Dadar Gulung

img_0510

Mie Goreng Telur Ala Ibu Mia

img_0521

Klepon

 

Songs for Primary Students

Walking along with a bucket the other day, the song, There’s a hole in My Bucket came into my mind. As I was singing it, It dawned on me just how repetitious this song is. I immediately started playing with it to see if I could rewrite the song for Indonesian students. 

As our students learned the target structure ‘terlalu besar’ in term 1, this could be an extension idea for next year when I revisit this story! 

Here is a version using that target structure:

Saya lapar! Pak Agus, Pak Agus, Pak Agus. Saya lapar Pak Agus, Pak Agus. Saya lapar!

Ayo makan, Bu Eliza, Bu Eliza, Bu Eliza. Ayo makan, Bu Eliza, Bu Eliza, makan!

Makan apa? Pak Agus, Pak Agus, Pak Agus. Makan apa Pak Agus, Pak Agus, makan apa?

Makan pizza, Bu Eliza, Bu Eliza, Bu Eliza, Makan pizza Bu Eliza, Bu Eliza makan pizza!

Terlalu besar! Pak Agus, Pak Agus, Pak Agus. Terlalu besar Pak Agus, Pak Agus, terlalu besar!

Makan spaghetti, Bu Eliza, Bu Eliza, Bu Eliza, Makan pizza Bu Eliza, Bu Eliza makan spaghetti!

Terlalu panas! Pak Agus, Pak Agus, Pak Agus. Terlalu besar Pak Agus, Pak Agus, terlalu panas!

Makan eskrim, Bu Eliza, Bu Eliza, Bu Eliza, Makan pizza Bu Eliza, Bu Eliza makan es krim!

Terlalu dingin! Pak Agus, Pak Agus, Pak Agus. Terlalu besar Pak Agus, Pak Agus, terlalu dingin!

Makan permen, Bu Eliza, Bu Eliza, Bu Eliza, Makan pizza Bu Eliza, Bu Eliza makan permen!

Terlalu kecil! Pak Agus, Pak Agus, Pak Agus. Terlalu besar Pak Agus, Pak Agus, terlalu kecil!

Makan nasi Bu Eliza, Bu Eliza, Bu Eliza, Makan pizza Bu Eliza, Bu Eliza makan nasi!

Dan kecap manis!! Pak Agus, Pak Agus, Pak Agus! Dan kecap manis Pak Agus, Pak Agus kecap manis!! 

Ya enak!! Bu Eliza, Bu Eliza, Bu Eliza! Ya enak Bu Eliza, Bu Eliza Enak!!

Terima kasih! Pak Agus, Pak Agus, Pak Agus. Terima kasih Pak Agus, Pak Agus Terima kasih!!

Sama sama Bu Eliza, Bu Eliza, Bu Eliza, Sama sama Bu Eliza, Bu Eliza sama sama!!
What do you think??  Do you have suggestions for another version?

Masterchef Unit?

This post was originally uploaded last year as a page and in a reorganisation of my blog, I have decided to delete the page and reload this as a post.

How about a unit on cooking incorporating iPads and interactive smart boards? How fantastic. Have just stumbled across a Spanish teachers blog which included a fantastic idea for doing just this. The unit starts with simple cooking recipe YouTube videos. So i guess, my first task is to track some Indonesian cooking youtube videos down and if none are there, then add that to my list of resources to collect while in Jakarta with Bu Valentina or Kalimantan with Bu Arfa.
After watching one, The students then use an app on the iPad to complete a cloze. So much more motivating than doing it on paper. Although, how do i keep a digital copy of it? And how do i manage this with only 6 iPads? Maybe in groups, 1 student has the iPad and the others do the task on paper?
The lesson then proceeds to use the smart board for students to make their own cooking tutorial video! Sounds amazing however i think we may have copyright issues about using google images. If so, then either i will have to photograph the ingredients and utensils myself or students will have to take their own photos beforehand! Can’t wait to investigate this use of the smart board!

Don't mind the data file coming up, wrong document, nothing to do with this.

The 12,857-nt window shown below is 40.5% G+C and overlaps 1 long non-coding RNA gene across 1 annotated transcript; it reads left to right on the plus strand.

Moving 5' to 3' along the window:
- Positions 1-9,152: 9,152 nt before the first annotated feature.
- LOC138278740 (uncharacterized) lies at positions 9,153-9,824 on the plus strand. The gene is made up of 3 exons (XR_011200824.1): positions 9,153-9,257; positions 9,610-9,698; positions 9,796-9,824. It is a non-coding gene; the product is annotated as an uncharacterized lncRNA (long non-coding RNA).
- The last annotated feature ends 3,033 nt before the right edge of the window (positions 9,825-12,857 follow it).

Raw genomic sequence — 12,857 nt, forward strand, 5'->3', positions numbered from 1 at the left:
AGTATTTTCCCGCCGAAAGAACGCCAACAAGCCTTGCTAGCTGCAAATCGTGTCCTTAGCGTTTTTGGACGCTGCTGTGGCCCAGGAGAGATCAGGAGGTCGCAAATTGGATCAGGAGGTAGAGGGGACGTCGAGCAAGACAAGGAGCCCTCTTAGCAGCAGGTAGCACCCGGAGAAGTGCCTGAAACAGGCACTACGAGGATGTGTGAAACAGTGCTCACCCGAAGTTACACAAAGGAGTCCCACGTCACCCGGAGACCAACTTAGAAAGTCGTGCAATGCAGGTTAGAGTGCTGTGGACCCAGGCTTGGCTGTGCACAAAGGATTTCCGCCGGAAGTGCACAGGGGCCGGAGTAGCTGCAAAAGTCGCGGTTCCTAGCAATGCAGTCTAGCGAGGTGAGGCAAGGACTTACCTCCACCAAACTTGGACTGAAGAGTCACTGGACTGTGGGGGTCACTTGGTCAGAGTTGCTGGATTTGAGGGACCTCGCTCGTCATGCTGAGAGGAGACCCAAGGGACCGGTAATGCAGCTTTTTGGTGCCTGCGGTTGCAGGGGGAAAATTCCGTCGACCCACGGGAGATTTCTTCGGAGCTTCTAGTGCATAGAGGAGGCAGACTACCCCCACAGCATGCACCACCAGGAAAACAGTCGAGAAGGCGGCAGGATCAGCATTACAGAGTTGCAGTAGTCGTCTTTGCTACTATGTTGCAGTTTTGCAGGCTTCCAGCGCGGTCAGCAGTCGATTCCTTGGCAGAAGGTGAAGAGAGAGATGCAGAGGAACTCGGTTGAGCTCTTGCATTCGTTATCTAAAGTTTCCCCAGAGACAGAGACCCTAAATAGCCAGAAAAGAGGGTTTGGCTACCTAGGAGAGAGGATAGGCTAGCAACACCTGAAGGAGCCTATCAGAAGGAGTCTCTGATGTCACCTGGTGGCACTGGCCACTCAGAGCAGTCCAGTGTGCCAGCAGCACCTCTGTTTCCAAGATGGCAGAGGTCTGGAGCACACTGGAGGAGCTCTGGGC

Look here to see the original post.

Penny

Hi Bu 🙂

I’ve been enjoying following your jalan2 blog! So much so that I have sung its praises on the wa-indon mailing list. Hopefully others will follow along too! Particularly enjoying your adventures in Kalimantan – somewhere I’ve always wanted to visit. Ahhhh!! To hop on a plane right now! I really love your photos and seeing things with a “teacher’s eye”. 🙂

I aim the MasterChef unit at yr8s in second semester. Once the Year 12s finish Term 4, we can access the cooking room and so I aim to do one “practical” lesson per week and one “theory” lesson 🙂 When we enter the cooking room, we -only- speak Indonesian (so classes are quite quiet… heh) but I find that the change in environment has a huge impact on kids’ willingness to speak the TL and creates a pretty clear boundary. Practical, hands-on lessons are also easier to facilitate in the TL I find, and the iPads come in handy because we can “beam” the action from the back of the room to the front of the room using AppleTV and a projector.

Last year we just spent Term 4 on “Masterchef” because we looked at the Olympics term 3, but this year we’re exploring it for the whole semester. It’s soooo much fun! I like styling lessons after the “challenges” on the show – mystery boxes, skills tests, invention tests, masterclasses, team challenges etc. and because students are playing a role they’re more likely to play along 🙂 We watch the show quite a bit but also do a lot of vocab building activities. We also have an immunity pin challenge – whoever gets the highest score in Language Perfect for the month wins a garuda pin and gets to trade it in for a “free lesson” of their choosing. They can go to the library for free time, or (if they give me advance notice) join another class. If we have a test on that day, they don’t have to re-take it at a later date. In previous years, no-one actually traded in their pin – they enjoyed wearing it too much and didn’t want to miss a lesson 😉

Tweet or email me your email addy and I can pass along some tasks if you like. It’s all a bit here and there, I keep promising myself to sit down and put it together properly, but that’s teaching for you!

We have a blog at http://www.indo5.net and “signature dish” recipes (their major assignment) are at http://www.indo5.net/masterchef 🙂 We also published a bilingual cook book last year in collaboration with SAIMS, our sister school in Surabaya. Phew!! Now if only I could sell them…

bucathy
bucathy.wordpress.com
casibly@yahoo.com
112.215.36.143

I am really interested in your master chef unit. What year level do you aim it at? I have just watched a current master chef episode and I can see how students would enjoy it as the formular is identical to what our students would be familiar with in Australia.
PS have you seen my current travel blog (Jalan Jalan With Bu Cathy)? It is mainly for my students (primary) so they can see what I am doing on my travels. If there is a topic you are currently covering and you would like me to do some research, just let me know!

Penny
indo5.net
p.coutas@gmail.com
202.89.183.245

I’ve been doing a MasterChef Indonesia unit of work for 3yrs now – more than happy to share!! The 3rd season is all (legitimately) on YouTube and is fab! It’s sooooo drawn out that students follow along and don’t get overwhelmed because the format is incredibly familiar (and one if the judges is from Sydney!)